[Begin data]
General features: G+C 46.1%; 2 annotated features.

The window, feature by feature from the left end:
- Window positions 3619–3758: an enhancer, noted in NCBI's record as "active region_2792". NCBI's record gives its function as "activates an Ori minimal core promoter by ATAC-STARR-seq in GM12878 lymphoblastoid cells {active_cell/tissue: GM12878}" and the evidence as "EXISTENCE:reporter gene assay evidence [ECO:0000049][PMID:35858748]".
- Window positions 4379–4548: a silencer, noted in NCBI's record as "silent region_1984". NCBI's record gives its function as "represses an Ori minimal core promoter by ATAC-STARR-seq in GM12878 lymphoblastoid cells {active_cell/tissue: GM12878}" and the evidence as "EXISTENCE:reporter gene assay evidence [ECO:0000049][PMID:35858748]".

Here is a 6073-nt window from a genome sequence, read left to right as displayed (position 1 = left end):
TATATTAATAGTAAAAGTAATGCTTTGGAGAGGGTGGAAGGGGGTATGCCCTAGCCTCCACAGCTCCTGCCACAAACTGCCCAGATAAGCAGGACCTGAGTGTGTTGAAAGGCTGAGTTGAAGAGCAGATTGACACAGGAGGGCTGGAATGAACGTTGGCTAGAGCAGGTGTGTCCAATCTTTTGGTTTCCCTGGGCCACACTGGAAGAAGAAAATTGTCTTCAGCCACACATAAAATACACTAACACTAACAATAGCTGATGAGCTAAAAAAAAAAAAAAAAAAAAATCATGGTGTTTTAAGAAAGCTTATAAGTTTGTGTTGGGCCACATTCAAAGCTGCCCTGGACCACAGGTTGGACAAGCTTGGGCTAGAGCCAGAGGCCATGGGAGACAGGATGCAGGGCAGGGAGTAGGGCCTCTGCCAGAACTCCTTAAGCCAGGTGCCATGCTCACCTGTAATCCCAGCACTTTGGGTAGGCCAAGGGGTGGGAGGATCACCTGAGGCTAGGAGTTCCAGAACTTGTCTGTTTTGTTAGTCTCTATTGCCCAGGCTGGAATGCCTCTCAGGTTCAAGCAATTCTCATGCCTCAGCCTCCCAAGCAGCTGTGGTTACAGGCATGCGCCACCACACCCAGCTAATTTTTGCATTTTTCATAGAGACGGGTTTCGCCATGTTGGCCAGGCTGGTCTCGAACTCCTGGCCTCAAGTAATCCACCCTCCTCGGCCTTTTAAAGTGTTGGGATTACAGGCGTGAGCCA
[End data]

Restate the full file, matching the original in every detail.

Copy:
General features: G+C 46.1%; 2 annotated features.

The window, feature by feature from the left end:
- Window positions 3619–3758: an enhancer, noted in NCBI's record as "active region_2792". NCBI's record gives its function as "activates an Ori minimal core promoter by ATAC-STARR-seq in GM12878 lymphoblastoid cells {active_cell/tissue: GM12878}" and the evidence as "EXISTENCE:reporter gene assay evidence [ECO:0000049][PMID:35858748]".
- Window positions 4379–4548: a silencer, noted in NCBI's record as "silent region_1984". NCBI's record gives its function as "represses an Ori minimal core promoter by ATAC-STARR-seq in GM12878 lymphoblastoid cells {active_cell/tissue: GM12878}" and the evidence as "EXISTENCE:reporter gene assay evidence [ECO:0000049][PMID:35858748]".

Here is a 6073-nt window from a genome sequence, read left to right as displayed (position 1 = left end):
TATATTAATAGTAAAAGTAATGCTTTGGAGAGGGTGGAAGGGGGTATGCCCTAGCCTCCACAGCTCCTGCCACAAACTGCCCAGATAAGCAGGACCTGAGTGTGTTGAAAGGCTGAGTTGAAGAGCAGATTGACACAGGAGGGCTGGAATGAACGTTGGCTAGAGCAGGTGTGTCCAATCTTTTGGTTTCCCTGGGCCACACTGGAAGAAGAAAATTGTCTTCAGCCACACATAAAATACACTAACACTAACAATAGCTGATGAGCTAAAAAAAAAAAAAAAAAAAAATCATGGTGTTTTAAGAAAGCTTATAAGTTTGTGTTGGGCCACATTCAAAGCTGCCCTGGACCACAGGTTGGACAAGCTTGGGCTAGAGCCAGAGGCCATGGGAGACAGGATGCAGGGCAGGGAGTAGGGCCTCTGCCAGAACTCCTTAAGCCAGGTGCCATGCTCACCTGTAATCCCAGCACTTTGGGTAGGCCAAGGGGTGGGAGGATCACCTGAGGCTAGGAGTTCCAGAACTTGTCTGTTTTGTTAGTCTCTATTGCCCAGGCTGGAATGCCTCTCAGGTTCAAGCAATTCTCATGCCTCAGCCTCCCAAGCAGCTGTGGTTACAGGCATGCGCCACCACACCCAGCTAATTTTTGCATTTTTCATAGAGACGGGTTTCGCCATGTTGGCCAGGCTGGTCTCGAACTCCTGGCCTCAAGTAATCCACCCTCCTCGGCCTTTTAAAGTGTTGGGATTACAGGCGTGAGCCA